Liverpool strikes off as compulsory redundancies averted

Final two staff members facing axe allowed to leave on more generous terms following long-running industrial action and international boycott

十月 1, 2021
University of Liverpool
Source: iStock

Union members at the University of Liverpool have cancelled a third round of strike action after the institution withdrew the final compulsory redundancies threatened in its Faculty of Health and Life Sciences.

Members of the University and College Union had been due to walk out for five days from 4 October – the first full week of teaching – in solidarity with the two final academics facing the sack. But an agreement was reached when managers allowed the pair “to reconsider our offer of voluntary severance and leave on the same terms as other individuals who have recently left”, the university said.

Originally 47 jobs had been at risk as part of a wide-ranging restructuring of the faculty, and Liverpool faced international criticism for the methodology used to select staff for the axe, which initially focused on research grant income and citation impact scores.

The number of redundancies was whittled down following 24 days of strike action in May and August, with the selection criteria also being revised. UCU hit Liverpool with a marking and assessment boycott, which disrupted the university’s results day, when at least 1,500 students failed to receive their results, and a global academic boycott – its ultimate sanction – as the university insisted on making compulsory redundancies.

But that threat has finally been averted. The Liverpool spokeswoman said that the deal was struck after UCU regional officers made an approach to the university’s senior leadership.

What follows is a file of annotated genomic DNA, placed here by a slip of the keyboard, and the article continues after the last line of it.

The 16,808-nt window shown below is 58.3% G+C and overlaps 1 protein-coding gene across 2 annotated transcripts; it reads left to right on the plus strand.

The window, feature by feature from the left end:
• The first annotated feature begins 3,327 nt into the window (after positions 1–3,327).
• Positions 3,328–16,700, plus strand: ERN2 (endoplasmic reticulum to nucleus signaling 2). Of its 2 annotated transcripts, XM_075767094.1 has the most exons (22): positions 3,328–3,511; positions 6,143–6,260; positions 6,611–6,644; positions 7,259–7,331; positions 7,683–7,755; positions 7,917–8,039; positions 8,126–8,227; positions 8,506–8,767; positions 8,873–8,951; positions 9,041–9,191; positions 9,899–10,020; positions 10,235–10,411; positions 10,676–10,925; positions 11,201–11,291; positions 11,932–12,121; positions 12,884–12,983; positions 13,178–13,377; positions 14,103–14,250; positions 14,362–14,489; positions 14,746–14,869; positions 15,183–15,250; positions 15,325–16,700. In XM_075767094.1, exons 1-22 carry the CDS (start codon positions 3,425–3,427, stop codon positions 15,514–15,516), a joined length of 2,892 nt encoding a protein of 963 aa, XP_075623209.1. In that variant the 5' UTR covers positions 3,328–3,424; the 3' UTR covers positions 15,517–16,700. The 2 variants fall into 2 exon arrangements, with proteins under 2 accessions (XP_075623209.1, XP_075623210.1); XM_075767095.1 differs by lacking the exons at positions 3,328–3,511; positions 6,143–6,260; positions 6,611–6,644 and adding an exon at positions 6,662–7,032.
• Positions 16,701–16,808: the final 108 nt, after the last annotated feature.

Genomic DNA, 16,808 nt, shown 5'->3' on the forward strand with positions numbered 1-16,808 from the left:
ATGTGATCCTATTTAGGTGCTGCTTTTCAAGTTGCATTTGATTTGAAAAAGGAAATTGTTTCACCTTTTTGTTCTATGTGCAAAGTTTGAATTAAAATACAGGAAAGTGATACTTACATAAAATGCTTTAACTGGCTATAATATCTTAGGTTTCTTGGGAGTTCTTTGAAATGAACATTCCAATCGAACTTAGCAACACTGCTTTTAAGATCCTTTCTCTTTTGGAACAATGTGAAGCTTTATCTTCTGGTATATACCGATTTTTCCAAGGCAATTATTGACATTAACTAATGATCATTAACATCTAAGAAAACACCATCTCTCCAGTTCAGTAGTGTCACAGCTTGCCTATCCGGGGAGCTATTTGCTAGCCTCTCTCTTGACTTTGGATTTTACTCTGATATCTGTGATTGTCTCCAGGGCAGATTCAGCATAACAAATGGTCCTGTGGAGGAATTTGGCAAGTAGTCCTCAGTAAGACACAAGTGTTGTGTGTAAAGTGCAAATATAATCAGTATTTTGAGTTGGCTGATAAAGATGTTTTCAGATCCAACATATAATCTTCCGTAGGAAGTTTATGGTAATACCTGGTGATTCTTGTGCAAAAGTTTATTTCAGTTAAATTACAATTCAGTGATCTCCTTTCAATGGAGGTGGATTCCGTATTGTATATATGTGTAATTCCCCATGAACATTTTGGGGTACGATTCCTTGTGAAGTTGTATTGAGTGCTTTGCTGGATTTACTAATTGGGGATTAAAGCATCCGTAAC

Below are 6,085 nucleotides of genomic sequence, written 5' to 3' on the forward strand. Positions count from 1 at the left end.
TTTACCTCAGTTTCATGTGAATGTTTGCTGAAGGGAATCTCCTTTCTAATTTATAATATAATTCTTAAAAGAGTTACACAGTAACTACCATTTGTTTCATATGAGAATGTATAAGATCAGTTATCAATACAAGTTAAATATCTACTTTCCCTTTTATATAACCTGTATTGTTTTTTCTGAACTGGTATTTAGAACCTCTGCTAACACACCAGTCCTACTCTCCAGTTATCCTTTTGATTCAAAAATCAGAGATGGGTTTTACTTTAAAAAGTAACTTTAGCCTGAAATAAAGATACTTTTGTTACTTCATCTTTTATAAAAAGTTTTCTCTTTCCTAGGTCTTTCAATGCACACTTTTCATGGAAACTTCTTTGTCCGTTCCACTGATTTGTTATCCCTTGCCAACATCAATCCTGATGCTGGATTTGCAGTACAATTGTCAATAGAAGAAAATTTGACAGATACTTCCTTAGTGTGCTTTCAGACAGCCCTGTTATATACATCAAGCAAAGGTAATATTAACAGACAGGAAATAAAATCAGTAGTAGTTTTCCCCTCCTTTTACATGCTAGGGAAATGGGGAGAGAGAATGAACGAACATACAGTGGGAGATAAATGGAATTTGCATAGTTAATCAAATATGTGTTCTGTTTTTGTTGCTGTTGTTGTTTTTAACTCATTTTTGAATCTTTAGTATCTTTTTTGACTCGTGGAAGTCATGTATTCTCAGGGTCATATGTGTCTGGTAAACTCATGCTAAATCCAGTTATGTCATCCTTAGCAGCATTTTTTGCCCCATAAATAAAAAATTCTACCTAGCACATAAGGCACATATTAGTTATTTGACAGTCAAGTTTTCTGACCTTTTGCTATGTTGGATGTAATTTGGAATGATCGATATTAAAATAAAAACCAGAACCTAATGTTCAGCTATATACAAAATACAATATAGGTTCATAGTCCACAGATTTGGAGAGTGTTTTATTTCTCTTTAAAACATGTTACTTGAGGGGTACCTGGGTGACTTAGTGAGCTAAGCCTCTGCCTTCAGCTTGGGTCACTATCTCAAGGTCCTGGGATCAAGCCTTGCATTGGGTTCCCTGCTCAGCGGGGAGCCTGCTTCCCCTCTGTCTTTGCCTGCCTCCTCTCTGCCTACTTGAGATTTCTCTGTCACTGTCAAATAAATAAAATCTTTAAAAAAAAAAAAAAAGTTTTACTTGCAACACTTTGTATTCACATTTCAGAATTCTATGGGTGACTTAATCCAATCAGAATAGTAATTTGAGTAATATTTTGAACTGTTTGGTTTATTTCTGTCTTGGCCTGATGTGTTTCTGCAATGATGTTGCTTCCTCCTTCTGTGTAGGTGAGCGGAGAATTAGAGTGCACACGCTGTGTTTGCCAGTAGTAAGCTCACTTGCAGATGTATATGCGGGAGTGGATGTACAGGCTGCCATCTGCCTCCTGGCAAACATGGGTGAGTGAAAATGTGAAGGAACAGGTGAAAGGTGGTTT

“Agreement was reached yesterday to enable two colleagues to reconsider our offer of voluntary severance and leave on the same terms as other individuals who have recently left. This includes one colleague who had previously been issued with a notice of compulsory redundancy,” the spokeswoman said.

“The university’s position from the outset has been to make every possible, reasonable effort to avoid a scenario where compulsory redundancies are necessary. As such, we are pleased that UCU revisited the proposal originally put forward by the university in May to enable colleagues to leave on these terms and that as a result, our students will not have to endure further disruption next week.

“This will enable the university to focus now on [its] ambitious plans to further strengthen [its] research portfolio.”

Jo Grady, UCU’s general secretary, said that she welcomed the decision.

“This outcome is down the efforts of our members and the amazing displays of solidarity from the hundreds that have taken part in the dispute, as well as the support they received from the students and the people of Liverpool who backed staff,” Dr Grady.

“Whilst any job losses are unwelcome, I hope this outcome will reverberate through the whole sector and show that staff, students and the wider community are prepared to stand together to resist staffing cuts. We now hope industrial relations at the university can get back on to a constructive footing.”



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